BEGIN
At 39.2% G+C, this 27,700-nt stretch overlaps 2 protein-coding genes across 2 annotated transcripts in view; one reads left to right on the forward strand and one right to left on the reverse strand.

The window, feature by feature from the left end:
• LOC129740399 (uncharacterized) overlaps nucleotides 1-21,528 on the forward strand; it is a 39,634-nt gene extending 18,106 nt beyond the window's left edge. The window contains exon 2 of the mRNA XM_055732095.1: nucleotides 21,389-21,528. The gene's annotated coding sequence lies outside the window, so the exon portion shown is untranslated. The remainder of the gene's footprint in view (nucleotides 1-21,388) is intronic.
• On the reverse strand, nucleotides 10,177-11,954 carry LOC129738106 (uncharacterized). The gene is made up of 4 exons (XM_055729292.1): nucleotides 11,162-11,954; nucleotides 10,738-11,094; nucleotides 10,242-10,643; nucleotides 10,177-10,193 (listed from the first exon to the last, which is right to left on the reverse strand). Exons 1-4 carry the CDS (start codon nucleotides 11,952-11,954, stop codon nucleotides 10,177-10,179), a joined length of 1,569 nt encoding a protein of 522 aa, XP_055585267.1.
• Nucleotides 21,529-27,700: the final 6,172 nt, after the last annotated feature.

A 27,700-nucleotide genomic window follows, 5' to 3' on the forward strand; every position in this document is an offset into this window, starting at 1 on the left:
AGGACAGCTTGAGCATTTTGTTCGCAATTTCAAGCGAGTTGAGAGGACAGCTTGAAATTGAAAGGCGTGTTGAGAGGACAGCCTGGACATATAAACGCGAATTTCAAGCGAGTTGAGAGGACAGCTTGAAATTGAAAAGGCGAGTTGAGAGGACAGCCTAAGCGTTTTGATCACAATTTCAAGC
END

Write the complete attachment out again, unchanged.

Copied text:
At 39.2% G+C, this 27,700-nt stretch overlaps 2 protein-coding genes across 2 annotated transcripts in view; one reads left to right on the forward strand and one right to left on the reverse strand.

The window, feature by feature from the left end:
• LOC129740399 (uncharacterized) overlaps nucleotides 1-21,528 on the forward strand; it is a 39,634-nt gene extending 18,106 nt beyond the window's left edge. The window contains exon 2 of the mRNA XM_055732095.1: nucleotides 21,389-21,528. The gene's annotated coding sequence lies outside the window, so the exon portion shown is untranslated. The remainder of the gene's footprint in view (nucleotides 1-21,388) is intronic.
• On the reverse strand, nucleotides 10,177-11,954 carry LOC129738106 (uncharacterized). The gene is made up of 4 exons (XM_055729292.1): nucleotides 11,162-11,954; nucleotides 10,738-11,094; nucleotides 10,242-10,643; nucleotides 10,177-10,193 (listed from the first exon to the last, which is right to left on the reverse strand). Exons 1-4 carry the CDS (start codon nucleotides 11,952-11,954, stop codon nucleotides 10,177-10,179), a joined length of 1,569 nt encoding a protein of 522 aa, XP_055585267.1.
• Nucleotides 21,529-27,700: the final 6,172 nt, after the last annotated feature.

A 27,700-nucleotide genomic window follows, 5' to 3' on the forward strand; every position in this document is an offset into this window, starting at 1 on the left:
AGGACAGCTTGAGCATTTTGTTCGCAATTTCAAGCGAGTTGAGAGGACAGCTTGAAATTGAAAGGCGTGTTGAGAGGACAGCCTGGACATATAAACGCGAATTTCAAGCGAGTTGAGAGGACAGCTTGAAATTGAAAAGGCGAGTTGAGAGGACAGCCTAAGCGTTTTGATCACAATTTCAAGC